In strong markets, it’s easy for investors to prioritize returns over risk. When friends and family members talk about amazing returns and genius investment decisions, investors can feel left out, or that they are getting sub-par advice.
But successful investing is not merely about returns: the key is risk-adjusted returns. That’s how pension funds and institutional investors think, and that’s the mindset that can help overcome short-term thinking, and shift the focus back to the big picture. Likewise, advisors need to have a robust risk management process and share it with clients.
Sure, it felt good today but what about tomorrow or a year from now? Reacting to bad news in the media is a dangerous move for investors, but everything they see and hear will urge them to do something – anything! You can stop them. You have the power to remind clients that doing nothing is sometimes the most powerful move.
For times when something must be done – when a client’s life circumstances have changed, for example – a thoughtful approach that is in line with their long-term plan is best.
It’s easy for investors to confuse a good company with a good investment, or a good investment today with a good investment for the future. Even professionals aren’t immune to value traps and poor sell disciplines. Too often, investors fall in love with an investment and cannot let go. Or, even worse, keep adding to a less-than-stellar position.
Sometimes an investment just isn’t going to regain its value in the foreseeable future. You can help clients understand this concept. Sometimes cutting losses may be the best way to avoid a significant and permanent loss of capital.
Interest rates do not move in a bubble. When rates change, there are ripple effects throughout the economy, for example, in home prices and mortgage lending. When interest rates rise, it will be harder for people to get the mortgages they need, and companies tied to mortgages and housing are likely to underperform.
When interest rates change it also affects portfolios. You want to ensure that your clients’ asset allocations are appropriate for tomorrow’s interest rate environment, not yesterday’s. Get ready to explain how interest rate changes could impact their financial plans and goals, and what reallocations will best prepare portfolios for coming conditions.
Investors are feeling more stressed about their investments and overall financial situation. Things may not get better this year as volatility likely ratchets up. You are there to protect, guard and counsel your clients, helping them stay calm and stick to their plan, knowing they have the resources to live well. Clients need to channel Warren Buffett, who stays calm and capitalizes on undervalued opportunities during down markets, not Jim Cramer of “Mad Money” fame.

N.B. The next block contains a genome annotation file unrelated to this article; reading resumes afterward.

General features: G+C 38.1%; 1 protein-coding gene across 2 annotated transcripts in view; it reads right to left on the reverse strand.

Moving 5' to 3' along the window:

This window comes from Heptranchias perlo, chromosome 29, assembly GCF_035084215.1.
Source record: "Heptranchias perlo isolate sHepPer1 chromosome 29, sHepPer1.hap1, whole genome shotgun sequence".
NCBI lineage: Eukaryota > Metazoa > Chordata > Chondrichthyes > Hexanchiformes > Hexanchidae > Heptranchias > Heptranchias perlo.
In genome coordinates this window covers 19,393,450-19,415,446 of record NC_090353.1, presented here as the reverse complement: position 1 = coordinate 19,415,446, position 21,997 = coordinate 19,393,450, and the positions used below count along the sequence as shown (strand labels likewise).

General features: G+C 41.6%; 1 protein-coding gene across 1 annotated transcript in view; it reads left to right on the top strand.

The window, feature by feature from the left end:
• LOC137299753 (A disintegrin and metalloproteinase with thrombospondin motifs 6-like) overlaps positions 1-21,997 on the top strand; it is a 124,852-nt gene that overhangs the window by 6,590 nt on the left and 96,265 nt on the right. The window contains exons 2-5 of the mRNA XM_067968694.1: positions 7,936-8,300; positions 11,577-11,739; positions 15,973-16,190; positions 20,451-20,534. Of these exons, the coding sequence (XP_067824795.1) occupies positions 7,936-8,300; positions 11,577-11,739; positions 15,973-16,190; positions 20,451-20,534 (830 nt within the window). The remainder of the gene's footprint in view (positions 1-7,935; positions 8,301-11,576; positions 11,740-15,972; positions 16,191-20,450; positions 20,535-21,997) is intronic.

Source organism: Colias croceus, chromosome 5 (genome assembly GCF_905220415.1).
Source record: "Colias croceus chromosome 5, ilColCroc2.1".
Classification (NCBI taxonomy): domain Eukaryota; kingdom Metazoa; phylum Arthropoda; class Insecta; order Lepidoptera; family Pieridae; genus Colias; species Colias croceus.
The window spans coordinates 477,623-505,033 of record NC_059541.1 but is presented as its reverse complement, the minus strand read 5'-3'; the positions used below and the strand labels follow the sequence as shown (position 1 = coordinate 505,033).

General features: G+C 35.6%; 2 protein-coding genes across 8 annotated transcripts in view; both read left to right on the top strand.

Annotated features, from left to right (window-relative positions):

Avoiding the hot head pitfall requires a rigorous and repeatable process. Stone has a process that has been tested through many market cycles, and we recommend that every advisor have one too. It’s the best way to control your clients’ less rational reactions.
Finding the right way to reframe conversations about performance is difficult but essential. Part of the problem is that investments are compared to their benchmarks when, in fact, client portfolios should be judged on their progress toward meeting specific client goals.
Managing expectations proactively can help head this pitfall off at the pass. If a benchmark, stock or portfolio has been outperforming for a decade, inexperienced investors may very well think that will continue for another decade. They are disappointed when it inevitably underperforms. By talking about previous downturns – ideally with visual examples of how fast things went south and how long they took to recover – you can prepare clients for their reaction if and when it happens to them.
As economies, markets, inflation and interest rates shift, asset allocation must adapt as well. Investors simply cannot buy and hold forever, especially if they are approaching retirement or using their portfolios as a source of income.
For example, in an inflationary environment stocks and highyield bonds are usually the winners. But what if we move to a high inflationary environment? An increased allocation to real estate may be prudent. Conversely, if we move to a deflationary or disinflationary environment, reallocating to larger cash and high-quality bond positions should be on the table.
Investors often overlook tax efficiency. Taxation brings together the art and science of an advisor’s talent set. Knowing which investments to put into registered and nonregistered plans, how to take advantage of spousal benefits, and calculating government benefits and the required income for a healthy retirement are skills that are typically out of reach for clients. Helping clients gain tax efficiency is another factor that’s controllable when market conditions are less so.
Investing takes time. Investing well takes a lot of time and skill. Holistic financial management that helps your clients sleep better at night takes even more time and knowledge. Let your clients know how many hours you and your team put into being their advisor. They will likely be surprised, and grateful.
Advisors have an important role at all times. As uncertainty continues this year, clients will need your guidance. No matter what happens, Stone can provide investment solutions and insight to help you strengthen client relationships and grow your business.